PROGRESS FOR #METOO

When activist Tarana Burke first coined the phrase, “Me Too,” way back in 2006, it was a specific rallying cry for women of color who had suffered and been silenced by sexual assault. It took another 11 years before the phrase entered mainstream culture and became the hashtag of the year — one that erupted onto screens and forever changed the way we talk about sexual discrimination and abuse.  

Today, there's inspiring proof that the Me Too movement has fueled real world change too according to a new study by the National Women’s Law Center tracking the impact of the movement and covered in VICE. Since 2017,15 states have either passed new laws or strengthened existing ones that protect employees from sexual discrimination, harassment and gender discrimination. New York was highlighted in the report for taking the most legislative action out of them all, taking steps including but not limited to extending the statute of limitations to file a harassment or discrimination claim and mandating anti-harassment training and policy requirements for employers.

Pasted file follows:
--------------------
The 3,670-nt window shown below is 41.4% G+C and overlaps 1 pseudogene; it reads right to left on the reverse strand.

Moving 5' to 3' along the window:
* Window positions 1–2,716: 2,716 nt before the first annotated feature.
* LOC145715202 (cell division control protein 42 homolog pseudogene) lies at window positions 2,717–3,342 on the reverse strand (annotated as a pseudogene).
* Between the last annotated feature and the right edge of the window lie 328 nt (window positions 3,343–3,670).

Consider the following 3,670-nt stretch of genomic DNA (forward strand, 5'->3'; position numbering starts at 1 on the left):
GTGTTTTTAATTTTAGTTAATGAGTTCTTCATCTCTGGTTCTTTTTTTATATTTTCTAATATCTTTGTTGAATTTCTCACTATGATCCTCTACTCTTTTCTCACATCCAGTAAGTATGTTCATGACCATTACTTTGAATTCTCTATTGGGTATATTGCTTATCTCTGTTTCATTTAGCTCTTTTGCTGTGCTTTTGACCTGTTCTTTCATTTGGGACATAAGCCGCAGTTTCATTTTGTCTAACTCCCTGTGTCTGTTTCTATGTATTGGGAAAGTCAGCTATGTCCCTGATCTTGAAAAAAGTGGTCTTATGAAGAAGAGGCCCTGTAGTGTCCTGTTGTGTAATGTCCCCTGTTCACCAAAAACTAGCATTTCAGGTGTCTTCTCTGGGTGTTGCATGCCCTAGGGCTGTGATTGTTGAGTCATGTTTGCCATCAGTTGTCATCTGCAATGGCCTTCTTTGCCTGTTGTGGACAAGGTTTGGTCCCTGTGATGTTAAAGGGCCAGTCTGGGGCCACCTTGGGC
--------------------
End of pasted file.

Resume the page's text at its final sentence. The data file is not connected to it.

While much of the #metoo attention has focused on the high-profile victims and perpetrators in equally high-profile industries, the focus of the NWLC was to create tangible protections and change for everyday Americans, particularly the most vulnerable individuals suffering silently across less glamorous, everyday fields. Their next goal is “20 by 2020,” a call for 20 states to step up and make these legislative changes too. It’s definite progress, not perfection, one state at a time.

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